“Robin, it feels like I had a screw loose and it finally fell out.”

Those were my mother’s words on Friday morning, March 3, 2017.

The day the screw fell out.

My mother and father were married for almost 56 years.  They had four children.  My older sister, myself, my younger sister and brother.  We grew up in a pretty typical household.  My father worked for the United States Air Force (including a tour in Viet Nam), and the Air National Guard all of my young life.

We grew up in Maryland.  My oldest sister is 4 years older than I am, my little sister and I are only two years apart, and my brother is 7 years younger than her.  My older sister was the only one of us who earned a college degree.  My brother served four years in the US Navy.  After Dad retired he and my mother made 3 cross country trips to see this beautiful land.  They towed a trailer and stayed in campgrounds all across the USA.

Two of us remained in Maryland, one moved to Virginia and I moved to Indianapolis.  We gave our parents 12 grandchildren.  The oldest is now 34, and the youngest is 14.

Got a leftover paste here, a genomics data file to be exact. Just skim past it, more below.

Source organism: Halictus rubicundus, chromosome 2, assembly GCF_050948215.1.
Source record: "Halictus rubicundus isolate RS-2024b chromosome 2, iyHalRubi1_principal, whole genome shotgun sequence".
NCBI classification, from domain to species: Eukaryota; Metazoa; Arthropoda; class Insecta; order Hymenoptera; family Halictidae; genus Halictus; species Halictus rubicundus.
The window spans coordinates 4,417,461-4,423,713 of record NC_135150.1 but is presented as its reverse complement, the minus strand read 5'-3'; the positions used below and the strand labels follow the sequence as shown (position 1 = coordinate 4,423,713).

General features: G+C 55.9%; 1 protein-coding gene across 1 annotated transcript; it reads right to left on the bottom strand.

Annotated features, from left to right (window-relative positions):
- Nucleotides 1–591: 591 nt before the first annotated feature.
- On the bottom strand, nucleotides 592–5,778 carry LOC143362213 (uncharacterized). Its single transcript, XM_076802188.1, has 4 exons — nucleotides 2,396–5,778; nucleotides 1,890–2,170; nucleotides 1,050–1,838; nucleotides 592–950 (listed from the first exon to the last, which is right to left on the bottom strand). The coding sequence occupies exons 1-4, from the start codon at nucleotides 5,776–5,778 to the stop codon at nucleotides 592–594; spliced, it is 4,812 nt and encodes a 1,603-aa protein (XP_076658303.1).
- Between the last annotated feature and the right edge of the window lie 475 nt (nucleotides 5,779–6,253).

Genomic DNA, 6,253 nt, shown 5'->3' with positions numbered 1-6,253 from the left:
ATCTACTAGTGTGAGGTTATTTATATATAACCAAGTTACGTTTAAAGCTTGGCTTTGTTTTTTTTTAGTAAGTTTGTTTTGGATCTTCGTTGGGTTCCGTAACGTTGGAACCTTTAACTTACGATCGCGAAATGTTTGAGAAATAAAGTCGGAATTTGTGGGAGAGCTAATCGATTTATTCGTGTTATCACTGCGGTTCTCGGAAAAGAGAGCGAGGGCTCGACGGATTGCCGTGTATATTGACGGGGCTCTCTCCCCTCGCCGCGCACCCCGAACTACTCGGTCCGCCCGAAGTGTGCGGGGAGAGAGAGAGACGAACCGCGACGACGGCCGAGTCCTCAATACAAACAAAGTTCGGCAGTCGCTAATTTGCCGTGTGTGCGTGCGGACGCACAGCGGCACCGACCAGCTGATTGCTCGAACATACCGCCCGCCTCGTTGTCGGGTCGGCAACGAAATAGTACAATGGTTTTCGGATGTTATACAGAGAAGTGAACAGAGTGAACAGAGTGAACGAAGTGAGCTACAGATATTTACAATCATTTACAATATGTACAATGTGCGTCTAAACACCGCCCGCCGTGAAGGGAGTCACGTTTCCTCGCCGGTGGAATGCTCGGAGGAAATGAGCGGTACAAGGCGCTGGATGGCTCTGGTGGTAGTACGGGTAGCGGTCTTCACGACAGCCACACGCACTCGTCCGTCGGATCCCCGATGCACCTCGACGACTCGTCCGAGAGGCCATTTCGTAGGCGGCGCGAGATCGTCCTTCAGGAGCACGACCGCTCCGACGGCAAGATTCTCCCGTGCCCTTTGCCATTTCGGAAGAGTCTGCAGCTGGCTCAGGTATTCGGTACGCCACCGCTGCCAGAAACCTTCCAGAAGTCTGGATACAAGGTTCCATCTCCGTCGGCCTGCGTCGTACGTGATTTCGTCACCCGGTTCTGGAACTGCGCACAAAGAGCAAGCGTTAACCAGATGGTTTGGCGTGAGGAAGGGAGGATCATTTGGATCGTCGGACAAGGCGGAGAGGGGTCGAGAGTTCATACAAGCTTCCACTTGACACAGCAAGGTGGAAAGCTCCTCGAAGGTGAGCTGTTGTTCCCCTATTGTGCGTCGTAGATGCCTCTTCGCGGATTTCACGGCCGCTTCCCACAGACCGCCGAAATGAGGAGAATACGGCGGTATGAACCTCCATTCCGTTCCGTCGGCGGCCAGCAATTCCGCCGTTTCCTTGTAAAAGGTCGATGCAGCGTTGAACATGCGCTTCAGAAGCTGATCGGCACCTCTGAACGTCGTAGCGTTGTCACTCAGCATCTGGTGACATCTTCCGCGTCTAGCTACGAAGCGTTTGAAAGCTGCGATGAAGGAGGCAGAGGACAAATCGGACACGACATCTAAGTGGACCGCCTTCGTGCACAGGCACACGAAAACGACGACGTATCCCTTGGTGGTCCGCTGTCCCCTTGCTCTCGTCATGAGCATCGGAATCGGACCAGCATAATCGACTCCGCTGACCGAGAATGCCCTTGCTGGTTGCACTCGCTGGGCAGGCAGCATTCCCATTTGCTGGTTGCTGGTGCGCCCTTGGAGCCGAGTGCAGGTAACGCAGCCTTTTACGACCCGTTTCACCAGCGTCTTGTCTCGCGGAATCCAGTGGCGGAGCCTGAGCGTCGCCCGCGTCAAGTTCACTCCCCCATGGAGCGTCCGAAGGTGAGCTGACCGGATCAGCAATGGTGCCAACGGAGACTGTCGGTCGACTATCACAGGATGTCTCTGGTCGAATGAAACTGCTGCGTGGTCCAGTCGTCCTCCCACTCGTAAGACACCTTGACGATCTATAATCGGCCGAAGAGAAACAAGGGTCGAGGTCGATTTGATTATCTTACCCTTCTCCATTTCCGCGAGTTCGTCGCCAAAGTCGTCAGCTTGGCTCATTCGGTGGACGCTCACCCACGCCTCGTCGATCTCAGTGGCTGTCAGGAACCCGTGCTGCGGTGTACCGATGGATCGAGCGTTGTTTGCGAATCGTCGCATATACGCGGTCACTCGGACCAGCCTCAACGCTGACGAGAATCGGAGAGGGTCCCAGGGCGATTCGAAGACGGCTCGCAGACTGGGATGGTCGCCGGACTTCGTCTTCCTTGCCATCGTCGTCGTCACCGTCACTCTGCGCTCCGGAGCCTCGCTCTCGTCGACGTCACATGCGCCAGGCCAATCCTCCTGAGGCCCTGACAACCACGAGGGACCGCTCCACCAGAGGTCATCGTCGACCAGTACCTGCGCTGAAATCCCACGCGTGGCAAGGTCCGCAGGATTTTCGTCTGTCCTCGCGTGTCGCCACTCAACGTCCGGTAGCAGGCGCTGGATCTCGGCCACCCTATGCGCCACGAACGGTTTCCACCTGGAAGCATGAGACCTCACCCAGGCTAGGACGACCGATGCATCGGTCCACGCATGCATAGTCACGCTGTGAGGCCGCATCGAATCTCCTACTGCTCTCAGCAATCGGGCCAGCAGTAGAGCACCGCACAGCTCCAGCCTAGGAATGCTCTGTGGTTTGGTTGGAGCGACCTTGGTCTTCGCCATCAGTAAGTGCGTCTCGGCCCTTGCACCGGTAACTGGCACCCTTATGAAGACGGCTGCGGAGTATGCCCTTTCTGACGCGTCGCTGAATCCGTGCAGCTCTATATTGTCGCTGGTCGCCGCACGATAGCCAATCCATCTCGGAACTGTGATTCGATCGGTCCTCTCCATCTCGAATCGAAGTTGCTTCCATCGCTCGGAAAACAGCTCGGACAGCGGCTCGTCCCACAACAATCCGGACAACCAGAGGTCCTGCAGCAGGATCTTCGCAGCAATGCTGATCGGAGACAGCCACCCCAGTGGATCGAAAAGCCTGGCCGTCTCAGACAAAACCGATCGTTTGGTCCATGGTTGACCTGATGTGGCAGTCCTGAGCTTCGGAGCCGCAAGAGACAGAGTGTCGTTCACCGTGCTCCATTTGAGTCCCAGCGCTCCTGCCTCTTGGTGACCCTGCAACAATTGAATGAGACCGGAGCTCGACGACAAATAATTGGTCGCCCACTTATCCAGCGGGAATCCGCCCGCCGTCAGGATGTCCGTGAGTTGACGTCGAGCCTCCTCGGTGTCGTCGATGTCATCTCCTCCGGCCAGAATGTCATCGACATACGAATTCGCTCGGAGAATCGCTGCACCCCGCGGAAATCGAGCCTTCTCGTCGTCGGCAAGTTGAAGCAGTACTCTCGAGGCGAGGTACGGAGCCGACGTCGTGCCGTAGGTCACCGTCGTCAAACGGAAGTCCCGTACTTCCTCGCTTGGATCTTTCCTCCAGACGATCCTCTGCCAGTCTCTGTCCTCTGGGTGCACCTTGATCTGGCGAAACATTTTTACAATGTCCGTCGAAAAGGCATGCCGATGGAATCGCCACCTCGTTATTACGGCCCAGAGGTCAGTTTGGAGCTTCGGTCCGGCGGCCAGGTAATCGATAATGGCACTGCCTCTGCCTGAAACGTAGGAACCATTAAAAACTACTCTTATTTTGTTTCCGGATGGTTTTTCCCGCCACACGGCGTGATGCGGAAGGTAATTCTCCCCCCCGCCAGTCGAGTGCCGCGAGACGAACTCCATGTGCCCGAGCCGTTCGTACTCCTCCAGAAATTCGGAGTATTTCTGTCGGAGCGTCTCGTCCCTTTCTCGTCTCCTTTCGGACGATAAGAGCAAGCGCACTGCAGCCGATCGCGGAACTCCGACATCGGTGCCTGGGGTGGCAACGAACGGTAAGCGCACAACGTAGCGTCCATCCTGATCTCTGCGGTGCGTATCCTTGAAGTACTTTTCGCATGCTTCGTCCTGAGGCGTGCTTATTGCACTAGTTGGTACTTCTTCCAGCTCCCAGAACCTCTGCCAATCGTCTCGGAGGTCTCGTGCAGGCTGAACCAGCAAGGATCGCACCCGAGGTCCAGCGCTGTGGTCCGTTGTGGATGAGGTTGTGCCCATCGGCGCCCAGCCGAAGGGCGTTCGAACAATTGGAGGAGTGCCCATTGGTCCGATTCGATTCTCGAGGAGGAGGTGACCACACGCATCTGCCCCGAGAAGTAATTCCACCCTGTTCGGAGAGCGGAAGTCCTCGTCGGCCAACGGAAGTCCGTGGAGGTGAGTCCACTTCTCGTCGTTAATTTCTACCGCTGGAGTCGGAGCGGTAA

On September 15, 2013 my father died unexpectedly.  We were all devastated, but none so much as my mother.  Dad was the love of her life.

In the next couple of years we (my siblings and I) began to see mom decline.  Just little things, really.  Not remembering dates.  Not being able to set the timer on her lamp (which comes on at dusk every night).

My brother started greeting me when I came in town with, “Mom’s really starting to slip.”  I didn’t see it.  When I visited from Indianapolis to Mom’s home in Maryland I didn’t really see it.  Whenever I come to town all of my siblings try to see me, so the house is usually chaotic, to say the least.  I didn’t have any real “one on one” conversations with her because we were never alone.

In the fall of 2016 my younger sister and I could no longer deny that mom was, indeed, slipping.  We contacted her doctor’s nurse and told her that we had concerns about Mom’s memory.  She assured us that the doctor would be quite discreet in discussing the issue with her.  My younger sister accompanied Mom to her appointment in October.

The doctor asked, “Well, Carol, are you forgetting things, or have you gotten lost?”

“Oh, I haven’t gotten lost.”  (She’d gotten lost at least twice that we know of.)

“Then you’re fine.”


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